The United Nations Office of Sport for Development and Peace has aligned itself with the United Nations Sustainable Development Goals to be met by 2030. Therefore, it is time for me to take stock of all my blogging and lessons learned to apply myself in a real, self-motivated and practical position. I have a keen sense of the what I’d like to do, but the where and when remains to be seen. I’ve been writing this blog for 8 years which is the equivalent of 2 Presidential terms in the United States with a blog posting, approximately once a month. My hope is that it can be a basis for publishing a book or memoir in the future. Gracias, Merci, Weebale, Efcharisto and Thank you for watching and reading! Bon voyage!

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Filed under Education, Foreign Policy, International Development, Leadership, Leisure, Networking, Philanthropy, Planning, Poverty, Private Public Partnerships, Psycho-Social Support, Recreation, Rehabilitation, Stakeholder Engagement, Volunteering

Classical Tour of Ancient Greece: Will Squash Ever Make it to the Modern Olympics?

I recently traveled to Greece to expand upon my educational horizon and to deepen my understanding of the field of sport for development and peace. Before flying to Athens I conducted basic desk research with guidebooks and on the internet while consulting a few friends who had prior travel experience in the country. Ancient Greek civilization was not something that was taught in international schools back in the 1980s and 1990s in the Middle East but upon completing my undergraduate government major at Bowdoin College, I had briefly studied the work of Aristotle, Plato and Thucididyes. Of course, traveling to Greece more than 15 years later after graduation meant taking my appreciation for the people, place and culture to another level.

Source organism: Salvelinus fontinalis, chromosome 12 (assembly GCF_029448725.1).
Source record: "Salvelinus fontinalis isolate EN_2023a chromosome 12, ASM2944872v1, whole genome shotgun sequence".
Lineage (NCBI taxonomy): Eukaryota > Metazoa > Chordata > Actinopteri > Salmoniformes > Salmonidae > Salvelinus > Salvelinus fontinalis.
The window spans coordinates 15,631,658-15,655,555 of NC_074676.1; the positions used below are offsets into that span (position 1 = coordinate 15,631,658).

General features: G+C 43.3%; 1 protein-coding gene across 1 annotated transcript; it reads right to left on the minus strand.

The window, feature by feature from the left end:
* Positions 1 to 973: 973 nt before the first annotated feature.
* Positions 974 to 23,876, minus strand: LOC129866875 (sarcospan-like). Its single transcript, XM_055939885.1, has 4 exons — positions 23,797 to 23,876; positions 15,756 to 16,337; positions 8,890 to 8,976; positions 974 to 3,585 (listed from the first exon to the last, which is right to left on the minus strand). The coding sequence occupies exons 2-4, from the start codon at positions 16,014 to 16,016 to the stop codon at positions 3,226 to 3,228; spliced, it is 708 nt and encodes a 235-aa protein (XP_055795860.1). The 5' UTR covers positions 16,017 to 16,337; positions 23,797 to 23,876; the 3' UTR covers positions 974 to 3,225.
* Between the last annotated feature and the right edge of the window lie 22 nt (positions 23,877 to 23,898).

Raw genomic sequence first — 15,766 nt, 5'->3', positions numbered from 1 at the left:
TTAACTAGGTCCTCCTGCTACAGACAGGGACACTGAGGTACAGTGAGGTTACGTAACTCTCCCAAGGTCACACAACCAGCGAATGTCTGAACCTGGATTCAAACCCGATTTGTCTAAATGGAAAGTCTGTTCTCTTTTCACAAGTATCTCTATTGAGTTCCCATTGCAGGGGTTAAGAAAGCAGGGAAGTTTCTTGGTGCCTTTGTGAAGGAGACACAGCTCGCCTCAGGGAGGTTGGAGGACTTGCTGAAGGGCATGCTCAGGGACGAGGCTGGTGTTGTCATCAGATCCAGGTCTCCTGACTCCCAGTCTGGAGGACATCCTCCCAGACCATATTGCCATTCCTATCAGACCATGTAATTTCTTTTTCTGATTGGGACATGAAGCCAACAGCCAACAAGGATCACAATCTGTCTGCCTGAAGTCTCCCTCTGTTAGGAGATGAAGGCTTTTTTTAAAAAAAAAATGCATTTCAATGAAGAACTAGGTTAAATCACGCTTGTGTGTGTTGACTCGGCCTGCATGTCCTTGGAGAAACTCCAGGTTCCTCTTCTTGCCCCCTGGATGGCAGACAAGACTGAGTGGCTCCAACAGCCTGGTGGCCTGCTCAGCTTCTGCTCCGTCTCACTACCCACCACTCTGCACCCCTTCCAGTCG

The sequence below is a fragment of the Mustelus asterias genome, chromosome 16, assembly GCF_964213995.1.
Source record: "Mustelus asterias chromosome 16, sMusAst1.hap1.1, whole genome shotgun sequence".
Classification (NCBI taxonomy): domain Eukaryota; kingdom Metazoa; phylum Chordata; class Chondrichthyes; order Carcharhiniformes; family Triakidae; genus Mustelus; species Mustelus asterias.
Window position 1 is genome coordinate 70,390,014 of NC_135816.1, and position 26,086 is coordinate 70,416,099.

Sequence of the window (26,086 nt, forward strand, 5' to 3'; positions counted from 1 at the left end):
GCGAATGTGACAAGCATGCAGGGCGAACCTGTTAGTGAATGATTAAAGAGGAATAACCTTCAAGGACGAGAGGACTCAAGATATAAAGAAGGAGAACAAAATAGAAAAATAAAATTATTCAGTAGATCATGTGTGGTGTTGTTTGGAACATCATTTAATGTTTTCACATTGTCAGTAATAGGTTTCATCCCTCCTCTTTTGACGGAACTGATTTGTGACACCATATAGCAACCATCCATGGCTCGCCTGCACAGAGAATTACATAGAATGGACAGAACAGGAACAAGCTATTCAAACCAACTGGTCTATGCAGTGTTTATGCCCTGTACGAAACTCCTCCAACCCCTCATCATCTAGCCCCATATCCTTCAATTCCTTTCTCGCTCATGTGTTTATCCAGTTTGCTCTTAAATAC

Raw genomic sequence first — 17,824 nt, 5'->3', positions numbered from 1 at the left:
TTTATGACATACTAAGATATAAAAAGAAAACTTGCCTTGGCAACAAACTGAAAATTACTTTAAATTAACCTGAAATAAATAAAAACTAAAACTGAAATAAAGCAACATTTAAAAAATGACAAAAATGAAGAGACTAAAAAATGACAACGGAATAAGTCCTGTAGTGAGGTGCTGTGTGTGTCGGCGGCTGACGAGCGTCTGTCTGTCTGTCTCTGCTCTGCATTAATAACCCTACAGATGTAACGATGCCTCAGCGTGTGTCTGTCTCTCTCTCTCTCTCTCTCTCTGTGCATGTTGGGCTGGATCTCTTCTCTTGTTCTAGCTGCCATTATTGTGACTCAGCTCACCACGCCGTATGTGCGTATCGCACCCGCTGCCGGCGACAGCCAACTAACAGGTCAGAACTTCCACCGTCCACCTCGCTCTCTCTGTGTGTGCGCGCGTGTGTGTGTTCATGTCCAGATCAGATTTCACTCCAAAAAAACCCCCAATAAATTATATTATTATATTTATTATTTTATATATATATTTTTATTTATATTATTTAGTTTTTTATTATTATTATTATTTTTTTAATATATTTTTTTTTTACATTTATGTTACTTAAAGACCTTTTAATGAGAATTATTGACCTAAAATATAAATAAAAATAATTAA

For 3-days, I was a tour group member of Classical Greece that made stops in Athens, Mycenae, Epidaurus, Olympia, and Delphi. The sites that were of most interest to me were Athens and Ancient Olympia. At every stop and corner there was evidence of historical significance. Learning about the details of all the players and events in the Classical Greece period could make for pursuing another educational degree altogether. This is not something that I am interested in doing at the moment, but believe that traveling is one of the greatest educational gifts one can make for oneself. Visiting the Panathenaic Stadium in Athens was moving because in a way it was a pilgrimage for paying homage to my playing and coaching days while helping to find my place in the world.